Mt. Everest

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This applet adds relevance to the equilibrium portion of the course and provides an interesting problem solving activity. To get to the top of the mountain before winter arrives, students must derive an equation that relates the necessary amount of hemoglobin to the partial pressure of oxygen at the current and next camp. Everest connects a paper and pencil calculation to a computer simulation of a real world phenomenon. The calculation is challenging but similar to those that the students often solve in the equilibrium part of the course.

The applet illustrates the use of computer simulation to allow students to interact with complex phenomena at an earlier point in a course than would otherwise be possible. For instance, the Everest applet involves a kinetic phenomenon: the body responds to a decrease in the amount of atmospheric oxygen by producing more hemoglobin. Nevertheless, the problem is presented in such a way that students need only understand the chemical equilibrium of a single chemical reaction. The kinetic aspects of the system are handled by the simulation; the student need only wait until the amount of hemoglobin produced by the body is sufficient to survive at the next elevation.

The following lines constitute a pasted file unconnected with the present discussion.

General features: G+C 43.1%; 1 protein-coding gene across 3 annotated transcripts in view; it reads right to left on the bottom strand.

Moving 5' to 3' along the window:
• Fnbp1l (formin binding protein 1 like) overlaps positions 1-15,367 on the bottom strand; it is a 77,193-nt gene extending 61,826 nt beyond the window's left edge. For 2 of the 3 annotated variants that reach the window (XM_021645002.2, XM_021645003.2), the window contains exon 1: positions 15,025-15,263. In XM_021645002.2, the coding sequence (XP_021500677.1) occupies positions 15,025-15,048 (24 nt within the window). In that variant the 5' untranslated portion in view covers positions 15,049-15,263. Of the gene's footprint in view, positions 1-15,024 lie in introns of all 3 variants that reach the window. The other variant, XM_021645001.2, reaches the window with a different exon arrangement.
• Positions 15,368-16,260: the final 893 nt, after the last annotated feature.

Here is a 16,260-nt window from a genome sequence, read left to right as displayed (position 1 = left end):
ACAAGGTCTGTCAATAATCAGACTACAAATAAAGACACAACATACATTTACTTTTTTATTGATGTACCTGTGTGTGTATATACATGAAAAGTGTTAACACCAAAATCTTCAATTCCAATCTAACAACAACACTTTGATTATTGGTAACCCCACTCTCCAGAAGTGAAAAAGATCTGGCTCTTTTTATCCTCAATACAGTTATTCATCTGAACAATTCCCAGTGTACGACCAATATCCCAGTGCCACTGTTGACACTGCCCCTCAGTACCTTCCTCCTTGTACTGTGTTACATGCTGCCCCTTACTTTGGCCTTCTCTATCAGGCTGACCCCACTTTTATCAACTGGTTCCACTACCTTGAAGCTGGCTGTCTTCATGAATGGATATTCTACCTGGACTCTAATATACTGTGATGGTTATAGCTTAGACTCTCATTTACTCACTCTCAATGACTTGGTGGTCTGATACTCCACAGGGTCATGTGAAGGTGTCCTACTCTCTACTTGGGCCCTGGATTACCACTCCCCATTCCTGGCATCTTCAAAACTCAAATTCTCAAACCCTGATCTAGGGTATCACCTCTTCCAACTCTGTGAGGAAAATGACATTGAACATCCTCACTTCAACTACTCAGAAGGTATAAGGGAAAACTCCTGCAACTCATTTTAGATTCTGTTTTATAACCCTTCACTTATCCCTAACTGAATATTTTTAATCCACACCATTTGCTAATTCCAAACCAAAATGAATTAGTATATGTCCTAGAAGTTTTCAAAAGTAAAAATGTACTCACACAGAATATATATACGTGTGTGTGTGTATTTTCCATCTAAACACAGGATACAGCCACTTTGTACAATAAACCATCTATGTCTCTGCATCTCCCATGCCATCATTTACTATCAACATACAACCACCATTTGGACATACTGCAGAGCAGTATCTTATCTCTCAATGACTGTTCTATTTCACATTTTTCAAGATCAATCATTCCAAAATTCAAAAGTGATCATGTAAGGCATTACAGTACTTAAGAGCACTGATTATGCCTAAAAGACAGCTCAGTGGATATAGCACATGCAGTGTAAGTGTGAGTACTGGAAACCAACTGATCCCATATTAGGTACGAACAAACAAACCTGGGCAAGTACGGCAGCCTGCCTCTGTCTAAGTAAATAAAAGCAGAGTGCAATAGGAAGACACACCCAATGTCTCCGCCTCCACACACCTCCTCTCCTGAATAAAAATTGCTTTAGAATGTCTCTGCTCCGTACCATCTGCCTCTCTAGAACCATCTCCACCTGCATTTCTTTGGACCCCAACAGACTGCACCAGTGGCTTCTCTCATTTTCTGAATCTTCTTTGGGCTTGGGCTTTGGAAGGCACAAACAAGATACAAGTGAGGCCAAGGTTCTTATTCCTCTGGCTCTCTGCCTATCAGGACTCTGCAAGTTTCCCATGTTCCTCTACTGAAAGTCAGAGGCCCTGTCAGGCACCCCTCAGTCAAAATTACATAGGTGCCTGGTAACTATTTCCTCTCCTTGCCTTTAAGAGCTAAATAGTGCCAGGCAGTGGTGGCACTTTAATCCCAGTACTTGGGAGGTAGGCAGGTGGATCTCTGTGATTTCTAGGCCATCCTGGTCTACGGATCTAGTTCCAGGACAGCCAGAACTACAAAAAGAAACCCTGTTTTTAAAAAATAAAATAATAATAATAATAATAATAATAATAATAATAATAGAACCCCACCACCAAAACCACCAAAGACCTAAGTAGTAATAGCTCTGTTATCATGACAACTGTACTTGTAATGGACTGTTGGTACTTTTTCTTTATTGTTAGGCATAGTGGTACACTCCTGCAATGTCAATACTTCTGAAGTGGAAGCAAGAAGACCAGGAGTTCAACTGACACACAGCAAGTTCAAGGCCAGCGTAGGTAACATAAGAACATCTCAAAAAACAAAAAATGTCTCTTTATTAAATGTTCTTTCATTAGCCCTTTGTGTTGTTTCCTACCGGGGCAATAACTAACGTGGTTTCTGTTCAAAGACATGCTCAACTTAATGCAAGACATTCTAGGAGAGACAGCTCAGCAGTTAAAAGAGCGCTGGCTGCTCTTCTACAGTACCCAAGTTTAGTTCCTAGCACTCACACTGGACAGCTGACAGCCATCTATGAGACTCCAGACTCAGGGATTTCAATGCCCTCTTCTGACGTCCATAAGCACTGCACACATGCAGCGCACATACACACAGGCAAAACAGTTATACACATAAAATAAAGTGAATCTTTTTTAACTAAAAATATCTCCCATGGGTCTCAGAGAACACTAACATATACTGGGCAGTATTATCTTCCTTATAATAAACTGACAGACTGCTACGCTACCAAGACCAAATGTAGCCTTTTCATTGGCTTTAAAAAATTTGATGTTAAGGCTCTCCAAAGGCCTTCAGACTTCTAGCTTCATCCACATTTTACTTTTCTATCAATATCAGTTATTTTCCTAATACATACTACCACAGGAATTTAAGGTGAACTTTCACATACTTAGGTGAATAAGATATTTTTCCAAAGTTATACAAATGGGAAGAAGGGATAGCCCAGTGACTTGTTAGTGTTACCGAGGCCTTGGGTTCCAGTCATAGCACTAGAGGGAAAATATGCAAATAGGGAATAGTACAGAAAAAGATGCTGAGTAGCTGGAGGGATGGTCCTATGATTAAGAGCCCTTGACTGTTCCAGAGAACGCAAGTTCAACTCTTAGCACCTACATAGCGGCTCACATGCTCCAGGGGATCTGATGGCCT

Everest also implements a simple approach to automatic grading. When a student successfully climbs the mountain, the applet sends email (containing an encrypted keyword) to the instructor indicating that the student has completed the assignment.

For your convenience, you can additionally [download] and run this applet offline as a standalone application.